March 22nd - The First Ever Norwegian Sake Tasting at True Sake
Come celebrate the Internationality of sake as Norway's top beer
maker, Kjetil Jikiun, launches his brand new line of sakes. Taste
6 different Yamahai sakes that are constructed with several
different rice varietals and yeasts. As most breweries are well
over 300-400 years old, we never had the chance to taste their
first efforts, but on March 22nd you will get that chance to grow
up with a brewery of note.
When: Tuesday, March 22nd
Where: True Sake
How Much: $1
NOTE: This tasting may get quite crowded, so we would like to ask
your help in getting in and getting out of the store in an
effective manner that gives everybody a chance to taste and speak
to Kjetil briefly.
Here are the sakes that Kjetil will be pouring in his words.
Should be an amazing evening of exploration and fun!
- Junmai: pasteurized sake made with Ginpu and yeast 701
- House Yeast: unpasteurized sake made with naturally occurring yeast
- Yamahai MotoshiboriL: sake made from a full size moto.
- Nama genshu. Sake made with Ginpu and yeast 701
- YK70. Sake using Yamada Nishiki rice and yeast No 9.
And it was! Kjetil was on fire speaking to and pouring his very well
packaged sakes. The tasters had a great time exploring his use of the
Yamahai brewing technique with big acidity and impact plays. The
nigori with its especially large grains of rice was a first for many
folks. It was quite a mouth festival and the immense "toji" did his
best to introduce his style of sake making to crowd of some pretty
educated sake drinkers. In a word this was one of the most memorable
sake tastings that True Sake has ever laid down.
Fast forward to now! And working with Kjetil is Brock Bennet a true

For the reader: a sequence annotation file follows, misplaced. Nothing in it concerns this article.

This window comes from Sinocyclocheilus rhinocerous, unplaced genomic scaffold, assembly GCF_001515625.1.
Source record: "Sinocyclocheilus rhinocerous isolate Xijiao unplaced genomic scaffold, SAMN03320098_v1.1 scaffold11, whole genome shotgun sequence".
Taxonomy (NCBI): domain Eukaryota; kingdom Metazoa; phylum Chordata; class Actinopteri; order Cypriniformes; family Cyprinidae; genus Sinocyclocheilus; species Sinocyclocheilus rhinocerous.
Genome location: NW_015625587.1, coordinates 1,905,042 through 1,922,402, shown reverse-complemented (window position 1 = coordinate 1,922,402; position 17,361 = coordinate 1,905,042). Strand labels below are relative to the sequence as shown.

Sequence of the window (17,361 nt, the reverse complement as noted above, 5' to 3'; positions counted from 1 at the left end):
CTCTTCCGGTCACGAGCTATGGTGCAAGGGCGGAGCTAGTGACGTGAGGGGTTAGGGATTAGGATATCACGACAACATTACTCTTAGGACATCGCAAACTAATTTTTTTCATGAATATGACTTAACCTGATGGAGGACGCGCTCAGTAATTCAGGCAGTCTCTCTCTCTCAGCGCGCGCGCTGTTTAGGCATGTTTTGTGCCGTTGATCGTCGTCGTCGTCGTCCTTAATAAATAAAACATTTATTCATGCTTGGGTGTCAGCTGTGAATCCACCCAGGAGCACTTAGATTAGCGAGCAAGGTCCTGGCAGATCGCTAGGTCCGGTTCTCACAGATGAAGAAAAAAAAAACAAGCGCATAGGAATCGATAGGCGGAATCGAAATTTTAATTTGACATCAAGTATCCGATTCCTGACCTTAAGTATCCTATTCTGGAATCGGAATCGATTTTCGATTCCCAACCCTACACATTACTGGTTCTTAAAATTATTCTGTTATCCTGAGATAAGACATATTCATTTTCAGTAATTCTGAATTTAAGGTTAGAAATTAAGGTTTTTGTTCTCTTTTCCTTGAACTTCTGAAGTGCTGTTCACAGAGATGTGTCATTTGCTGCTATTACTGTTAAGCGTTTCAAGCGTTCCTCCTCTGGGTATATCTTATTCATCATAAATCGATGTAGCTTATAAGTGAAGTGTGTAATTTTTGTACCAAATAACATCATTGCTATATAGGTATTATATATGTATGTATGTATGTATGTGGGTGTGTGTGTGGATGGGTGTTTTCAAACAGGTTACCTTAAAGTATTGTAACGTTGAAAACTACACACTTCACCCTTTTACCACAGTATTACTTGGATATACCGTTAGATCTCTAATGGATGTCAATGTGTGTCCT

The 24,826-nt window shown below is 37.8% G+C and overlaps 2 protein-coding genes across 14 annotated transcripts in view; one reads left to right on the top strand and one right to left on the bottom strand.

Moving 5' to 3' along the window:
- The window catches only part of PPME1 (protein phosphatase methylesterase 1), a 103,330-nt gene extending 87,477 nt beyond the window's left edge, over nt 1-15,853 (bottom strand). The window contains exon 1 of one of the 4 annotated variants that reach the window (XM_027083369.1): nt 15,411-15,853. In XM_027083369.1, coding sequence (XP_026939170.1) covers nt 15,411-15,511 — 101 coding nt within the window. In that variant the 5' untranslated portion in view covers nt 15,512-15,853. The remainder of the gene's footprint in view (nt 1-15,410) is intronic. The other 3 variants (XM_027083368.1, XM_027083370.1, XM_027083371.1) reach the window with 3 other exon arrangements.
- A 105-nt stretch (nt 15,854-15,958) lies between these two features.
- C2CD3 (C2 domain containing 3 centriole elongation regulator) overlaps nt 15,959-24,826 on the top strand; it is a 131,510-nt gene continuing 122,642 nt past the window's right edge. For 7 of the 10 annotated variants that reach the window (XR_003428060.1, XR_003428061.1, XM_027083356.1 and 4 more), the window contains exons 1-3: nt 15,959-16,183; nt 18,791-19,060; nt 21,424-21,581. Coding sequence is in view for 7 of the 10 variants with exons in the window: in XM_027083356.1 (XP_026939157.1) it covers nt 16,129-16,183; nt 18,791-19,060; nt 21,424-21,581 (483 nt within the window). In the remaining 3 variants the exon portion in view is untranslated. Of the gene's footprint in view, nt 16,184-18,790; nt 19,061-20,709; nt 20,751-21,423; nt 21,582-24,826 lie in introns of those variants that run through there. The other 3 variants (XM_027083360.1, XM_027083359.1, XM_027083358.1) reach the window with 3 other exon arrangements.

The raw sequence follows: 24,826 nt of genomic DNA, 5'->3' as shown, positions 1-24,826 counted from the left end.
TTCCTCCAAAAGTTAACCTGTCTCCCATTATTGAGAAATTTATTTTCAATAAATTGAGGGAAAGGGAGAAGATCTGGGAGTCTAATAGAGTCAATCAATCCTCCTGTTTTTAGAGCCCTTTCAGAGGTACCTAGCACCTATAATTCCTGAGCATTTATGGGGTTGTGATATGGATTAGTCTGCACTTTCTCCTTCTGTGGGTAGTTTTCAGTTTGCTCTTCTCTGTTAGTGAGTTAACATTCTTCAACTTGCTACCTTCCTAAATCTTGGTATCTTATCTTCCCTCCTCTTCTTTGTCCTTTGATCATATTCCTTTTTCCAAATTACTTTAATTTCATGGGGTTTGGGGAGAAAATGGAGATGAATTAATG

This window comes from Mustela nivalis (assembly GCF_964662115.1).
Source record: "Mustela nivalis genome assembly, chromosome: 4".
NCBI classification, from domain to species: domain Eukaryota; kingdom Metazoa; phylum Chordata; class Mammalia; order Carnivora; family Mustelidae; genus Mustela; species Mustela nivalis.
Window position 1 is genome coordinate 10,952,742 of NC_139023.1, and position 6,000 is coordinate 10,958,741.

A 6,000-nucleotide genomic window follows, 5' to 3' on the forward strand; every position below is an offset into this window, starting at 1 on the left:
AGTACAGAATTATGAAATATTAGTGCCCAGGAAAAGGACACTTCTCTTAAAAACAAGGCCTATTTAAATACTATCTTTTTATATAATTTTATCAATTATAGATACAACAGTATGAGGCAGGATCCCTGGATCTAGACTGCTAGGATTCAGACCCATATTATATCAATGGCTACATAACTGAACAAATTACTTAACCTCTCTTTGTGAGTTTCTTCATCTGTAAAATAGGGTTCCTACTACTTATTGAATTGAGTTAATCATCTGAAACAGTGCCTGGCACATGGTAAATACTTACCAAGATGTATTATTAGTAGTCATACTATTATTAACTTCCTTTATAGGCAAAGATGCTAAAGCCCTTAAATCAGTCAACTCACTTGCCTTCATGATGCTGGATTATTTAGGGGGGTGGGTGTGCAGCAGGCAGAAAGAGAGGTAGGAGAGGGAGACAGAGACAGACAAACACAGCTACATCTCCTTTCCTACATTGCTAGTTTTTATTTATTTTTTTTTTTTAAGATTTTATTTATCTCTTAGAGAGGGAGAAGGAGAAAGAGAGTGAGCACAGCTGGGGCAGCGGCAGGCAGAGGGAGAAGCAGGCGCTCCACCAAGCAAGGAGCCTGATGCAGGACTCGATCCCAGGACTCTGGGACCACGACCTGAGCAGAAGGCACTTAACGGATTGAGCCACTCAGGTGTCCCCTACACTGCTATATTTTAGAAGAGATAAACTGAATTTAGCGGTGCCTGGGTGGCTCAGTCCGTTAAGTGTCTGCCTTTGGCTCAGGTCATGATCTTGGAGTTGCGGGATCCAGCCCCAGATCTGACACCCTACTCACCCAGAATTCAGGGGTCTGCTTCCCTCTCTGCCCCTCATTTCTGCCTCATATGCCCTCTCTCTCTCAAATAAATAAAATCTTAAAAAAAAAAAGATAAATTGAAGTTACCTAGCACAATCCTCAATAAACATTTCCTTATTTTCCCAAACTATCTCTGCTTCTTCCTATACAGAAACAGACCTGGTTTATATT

sake friend. I am over the moon that these two daring guys are making
sake together a world away. But this piece is not about Kjetil; it's
about Brock. So herewith is Brock's story, which is about as
international as a sake story can get.
Canadian Kurabito in Norway
I am a kurabito at a Sake Brewery in Norway. I've been working at
the Nøgne Ø Sake Brewery since August 2010 and I still have to
pinch myself once in a while to make sure it's not a dream. Kjetil
Jikiun, the Head Brewer, has incorporated a Sake Microbrewery to
function side by side in the same facility as the already very
successful Beer Brewery. Nøgne Ø is in fact the first Sake Brewery
It's been a great learning experience for me. Kjetil is a real
traditionalist when it comes to Sake brewing so we use the older
Yamahai method for our Motos (the starter or Mother, if you will,
of a Sake batch). It is a much more labor intensive and demanding
process but leads to more complex and unique flavours in the final
product. Other noteworthy brewing choices are the use of Ginpu
rice from Hokkaido, a naturally occurring yeast for one of the
products (House Yeast), and another product made entirely from
the Yamahai moto.
I first met Kjetil in February 2009 when we were both interns at